While dumping the manure last night, my eye caught an anomaly in the landscape. After a while, I almost tune out quail, bunnies, and coyote, because I see them constantly, but this was different. I held still and watched the area where there was movement, and eventually two big orange eyes turned toward me. Then I saw these huge talons take a one giant step toward a water puddle. It was an owl walking along the ground to get a drink. I've never seen an owl walk before. It's rather fascinating. They walk heel first and roll the whole foot up to their toes.
At dusk, just minutes before total darkness, I spotted the owl again perched on the round pen panels and tried to get pictures. It is hard to get good shots of animals in the dark, and if I attempt to move in close enough for my flash to make a difference, I risk scaring off my subject. Plus, if I don't scare it off on my approach, once the camera flashes, it will be gone, so I only get one shot with a flash. I chose to zoom in and stabilize my camera against walls without the flash. Most of the shots still turned out blurry and lacking in detail because of the lack of light.
In other news, the farrier came by to do the horses' hoof trims, and I told him about Lostine's cracked hip or pelvis. I suggested that he start with her hind end to see if she can stand on each hind leg before beginning the trim, and if it is a struggle, we'll just skip the trim for a few more weeks. He could tell that she was in pain even with the Bute masking it, but she did stand on one hind leg for him.
It turned out that my farrier also has some schooling in equine chiro work, acupuncture and massage. He told me he wanted to take a look at her and give me some exercises I can do to help stretch out her muscles. From my description of her behavior, he thought she just locked up a stifle as opposed to fracturing a bone. Since the vet didn't take x-rays, I don't really know the full extent of the injury, so he could very well have been right. But once he started checking her reflexes, he said it was not the stifle.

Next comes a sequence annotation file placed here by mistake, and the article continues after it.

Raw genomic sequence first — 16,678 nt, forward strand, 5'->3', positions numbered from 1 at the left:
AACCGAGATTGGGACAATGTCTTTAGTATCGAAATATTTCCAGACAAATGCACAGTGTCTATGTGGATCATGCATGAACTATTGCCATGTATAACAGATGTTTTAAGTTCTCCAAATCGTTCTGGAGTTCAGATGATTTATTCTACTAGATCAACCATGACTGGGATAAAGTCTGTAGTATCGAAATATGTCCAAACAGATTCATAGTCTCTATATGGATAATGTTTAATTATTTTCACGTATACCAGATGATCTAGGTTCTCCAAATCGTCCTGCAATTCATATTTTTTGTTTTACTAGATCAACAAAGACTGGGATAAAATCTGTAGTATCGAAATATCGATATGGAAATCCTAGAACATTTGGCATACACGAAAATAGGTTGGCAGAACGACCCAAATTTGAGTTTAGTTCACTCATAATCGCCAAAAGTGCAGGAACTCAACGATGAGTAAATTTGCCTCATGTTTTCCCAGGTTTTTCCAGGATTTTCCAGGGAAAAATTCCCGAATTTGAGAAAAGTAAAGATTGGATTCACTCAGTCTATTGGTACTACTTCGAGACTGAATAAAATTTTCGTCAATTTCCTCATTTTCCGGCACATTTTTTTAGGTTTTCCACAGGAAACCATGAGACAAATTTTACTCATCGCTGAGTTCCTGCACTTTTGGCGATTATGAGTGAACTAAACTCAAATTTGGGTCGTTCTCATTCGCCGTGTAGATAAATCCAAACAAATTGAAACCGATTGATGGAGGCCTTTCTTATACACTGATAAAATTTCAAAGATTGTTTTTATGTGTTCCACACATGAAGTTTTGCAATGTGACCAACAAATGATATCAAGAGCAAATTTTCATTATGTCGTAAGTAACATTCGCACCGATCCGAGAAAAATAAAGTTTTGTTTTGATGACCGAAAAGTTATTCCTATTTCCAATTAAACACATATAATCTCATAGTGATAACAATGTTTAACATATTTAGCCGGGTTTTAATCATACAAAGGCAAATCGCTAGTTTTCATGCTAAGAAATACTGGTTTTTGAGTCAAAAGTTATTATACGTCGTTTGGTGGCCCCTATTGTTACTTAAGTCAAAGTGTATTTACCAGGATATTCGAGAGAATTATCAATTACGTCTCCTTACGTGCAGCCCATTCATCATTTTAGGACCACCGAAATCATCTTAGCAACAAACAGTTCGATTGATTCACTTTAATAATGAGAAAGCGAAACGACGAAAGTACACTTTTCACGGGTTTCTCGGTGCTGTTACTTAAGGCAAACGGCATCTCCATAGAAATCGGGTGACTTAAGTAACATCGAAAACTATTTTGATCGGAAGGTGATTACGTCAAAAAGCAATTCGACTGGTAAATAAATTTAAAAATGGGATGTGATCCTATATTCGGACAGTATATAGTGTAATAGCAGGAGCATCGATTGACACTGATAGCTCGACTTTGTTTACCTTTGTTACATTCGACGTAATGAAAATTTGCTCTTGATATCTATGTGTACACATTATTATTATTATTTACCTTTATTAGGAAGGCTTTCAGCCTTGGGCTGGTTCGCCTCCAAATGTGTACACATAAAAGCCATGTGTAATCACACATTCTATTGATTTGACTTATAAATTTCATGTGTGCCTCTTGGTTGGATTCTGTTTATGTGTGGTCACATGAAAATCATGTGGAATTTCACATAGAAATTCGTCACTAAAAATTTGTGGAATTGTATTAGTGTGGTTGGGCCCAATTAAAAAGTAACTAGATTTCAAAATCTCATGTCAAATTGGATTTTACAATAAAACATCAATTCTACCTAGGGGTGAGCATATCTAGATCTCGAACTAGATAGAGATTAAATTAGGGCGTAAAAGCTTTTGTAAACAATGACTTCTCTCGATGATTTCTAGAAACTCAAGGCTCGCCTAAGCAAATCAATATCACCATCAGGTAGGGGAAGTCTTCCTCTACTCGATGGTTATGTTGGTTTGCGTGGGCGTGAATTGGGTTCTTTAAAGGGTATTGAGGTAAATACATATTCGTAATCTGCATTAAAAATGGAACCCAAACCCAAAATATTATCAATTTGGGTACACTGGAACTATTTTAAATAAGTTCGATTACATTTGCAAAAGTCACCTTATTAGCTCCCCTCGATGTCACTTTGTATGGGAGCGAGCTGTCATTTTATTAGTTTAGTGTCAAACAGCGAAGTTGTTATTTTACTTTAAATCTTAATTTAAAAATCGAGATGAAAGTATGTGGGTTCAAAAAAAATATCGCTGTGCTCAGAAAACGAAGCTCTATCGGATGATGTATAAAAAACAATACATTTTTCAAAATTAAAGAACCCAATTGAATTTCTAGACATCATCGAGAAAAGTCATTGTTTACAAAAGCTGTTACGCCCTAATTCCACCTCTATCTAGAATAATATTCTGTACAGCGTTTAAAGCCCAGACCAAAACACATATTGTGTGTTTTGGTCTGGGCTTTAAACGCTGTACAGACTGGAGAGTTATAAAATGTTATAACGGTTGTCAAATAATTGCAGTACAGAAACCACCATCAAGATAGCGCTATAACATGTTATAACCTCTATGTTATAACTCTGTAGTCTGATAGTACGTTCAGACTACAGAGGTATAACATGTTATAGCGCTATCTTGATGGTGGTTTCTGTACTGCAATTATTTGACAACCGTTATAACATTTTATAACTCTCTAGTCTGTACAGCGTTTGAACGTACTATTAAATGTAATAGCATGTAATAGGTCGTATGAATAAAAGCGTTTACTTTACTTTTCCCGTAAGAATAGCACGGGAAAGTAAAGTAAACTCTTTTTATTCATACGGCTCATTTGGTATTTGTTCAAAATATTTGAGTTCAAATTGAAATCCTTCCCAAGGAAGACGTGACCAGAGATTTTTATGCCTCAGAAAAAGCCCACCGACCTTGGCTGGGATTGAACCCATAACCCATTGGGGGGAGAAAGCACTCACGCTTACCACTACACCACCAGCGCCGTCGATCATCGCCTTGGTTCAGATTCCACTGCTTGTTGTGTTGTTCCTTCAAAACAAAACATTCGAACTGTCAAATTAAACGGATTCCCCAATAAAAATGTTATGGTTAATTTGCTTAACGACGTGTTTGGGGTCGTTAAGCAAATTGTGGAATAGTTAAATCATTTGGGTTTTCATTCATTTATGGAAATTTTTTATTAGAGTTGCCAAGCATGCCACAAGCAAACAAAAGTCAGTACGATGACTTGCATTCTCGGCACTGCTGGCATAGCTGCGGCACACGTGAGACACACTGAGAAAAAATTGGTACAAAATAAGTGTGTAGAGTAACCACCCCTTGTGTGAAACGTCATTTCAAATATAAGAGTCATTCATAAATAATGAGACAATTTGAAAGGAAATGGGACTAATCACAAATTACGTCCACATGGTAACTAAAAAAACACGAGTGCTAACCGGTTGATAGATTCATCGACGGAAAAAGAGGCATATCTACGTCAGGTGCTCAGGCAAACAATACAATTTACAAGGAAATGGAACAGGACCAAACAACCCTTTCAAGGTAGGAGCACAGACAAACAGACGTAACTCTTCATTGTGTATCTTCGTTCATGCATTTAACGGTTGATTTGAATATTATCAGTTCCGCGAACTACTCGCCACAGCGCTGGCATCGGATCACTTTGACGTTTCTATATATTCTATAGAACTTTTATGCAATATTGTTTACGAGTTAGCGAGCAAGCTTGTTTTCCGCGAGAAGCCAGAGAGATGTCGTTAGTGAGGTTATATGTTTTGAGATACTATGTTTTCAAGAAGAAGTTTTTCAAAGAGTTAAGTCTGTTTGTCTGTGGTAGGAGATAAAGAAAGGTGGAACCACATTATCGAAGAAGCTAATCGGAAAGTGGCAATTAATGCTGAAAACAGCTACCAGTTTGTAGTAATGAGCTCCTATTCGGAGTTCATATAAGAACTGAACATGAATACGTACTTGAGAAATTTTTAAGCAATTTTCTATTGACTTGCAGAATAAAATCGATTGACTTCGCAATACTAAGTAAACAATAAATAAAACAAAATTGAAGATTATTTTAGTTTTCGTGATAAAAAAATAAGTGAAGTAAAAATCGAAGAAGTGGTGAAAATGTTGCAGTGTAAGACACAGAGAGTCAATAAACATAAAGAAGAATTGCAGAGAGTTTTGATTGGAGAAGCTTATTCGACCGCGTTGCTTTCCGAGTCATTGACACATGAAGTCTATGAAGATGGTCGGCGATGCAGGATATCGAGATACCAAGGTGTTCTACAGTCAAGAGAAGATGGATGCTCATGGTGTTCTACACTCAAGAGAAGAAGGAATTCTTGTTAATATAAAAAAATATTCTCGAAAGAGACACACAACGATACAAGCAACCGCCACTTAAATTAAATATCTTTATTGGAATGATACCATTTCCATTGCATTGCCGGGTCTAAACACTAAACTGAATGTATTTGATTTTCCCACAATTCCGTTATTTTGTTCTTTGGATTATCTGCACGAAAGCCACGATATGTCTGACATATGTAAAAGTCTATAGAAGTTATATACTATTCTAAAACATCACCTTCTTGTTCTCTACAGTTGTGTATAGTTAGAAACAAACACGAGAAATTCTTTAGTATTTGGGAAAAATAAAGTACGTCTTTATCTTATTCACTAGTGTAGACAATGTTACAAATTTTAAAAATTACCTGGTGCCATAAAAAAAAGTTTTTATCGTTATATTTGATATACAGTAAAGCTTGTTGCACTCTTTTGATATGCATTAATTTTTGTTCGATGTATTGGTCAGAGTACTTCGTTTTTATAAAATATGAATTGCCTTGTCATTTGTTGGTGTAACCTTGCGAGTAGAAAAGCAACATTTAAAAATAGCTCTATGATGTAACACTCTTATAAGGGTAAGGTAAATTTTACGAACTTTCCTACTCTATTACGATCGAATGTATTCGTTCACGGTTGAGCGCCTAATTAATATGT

He could visibly see a problem with her spine over her rump, that her right hip was one and a half inches further back than her left hip, and that even though it was the right hip that she hit, her left hip hurt her more. He went ahead and made some adjustments that didn't straighten her out completely, but he was happy with the improvement. Her reflexes and conformation were improved after the alignment. He showed me the stretches he wanted me to do with her hind legs and tail, and I paid him a little extra for the help. He told me to rub liniment on her rump and that would be more effective in keeping down the inflammation than just using Bute.
I was happy to get the added help, because I've been having a hard time believing that Bute and stall rest alone will solve her problem. I talked to a friend who has used this vet, and she swaps vet stories with her other friends, and apparently this vet is known for making Bute and stall rest the cure for everything.
These early morning summer appointments are killing me. I always have to sacrifice something to be at the barn on time. Either the manure doesn't get cleaned up or I don't get my breakfast or something along those lines. This morning it was that I didn't get a shower, so I was wearing clothes from the day before and dripping with sweat.
The Chiwees got into a nasty fight and I had to break it up. Scrappy was biting Stewie over and over, and he's too deaf to hear me, so I had to grab him and pull him away, and he whipped around and bit me repeatedly. I had to carry him to the time out kennel. Then the farrier arrived, so I had to get Scrappy out of the tiny kennel so he could get water, but Stewie didn't get his breakfast. Stewie was farting around avoiding his food, and I couldn't leave it on the floor for diabetic Midge to consume, so I had to put the food dish up high and leave the dogs to their own devices.
I also had to toss my own breakfast simultaneously to finish later, and take my pills that I'm supposed to take with breakfast and dinner. Fortunately, the farrier got started without me. His next appointment should be that last super early one, and after that, the heat should no longer be an issue. When I returned to my breakfast, I found that it had been commandeered by a house fly, so I threw it away and started over. Next time I'm going to remember to set my alarm before I fall asleep when I have a farrier appointment the following day.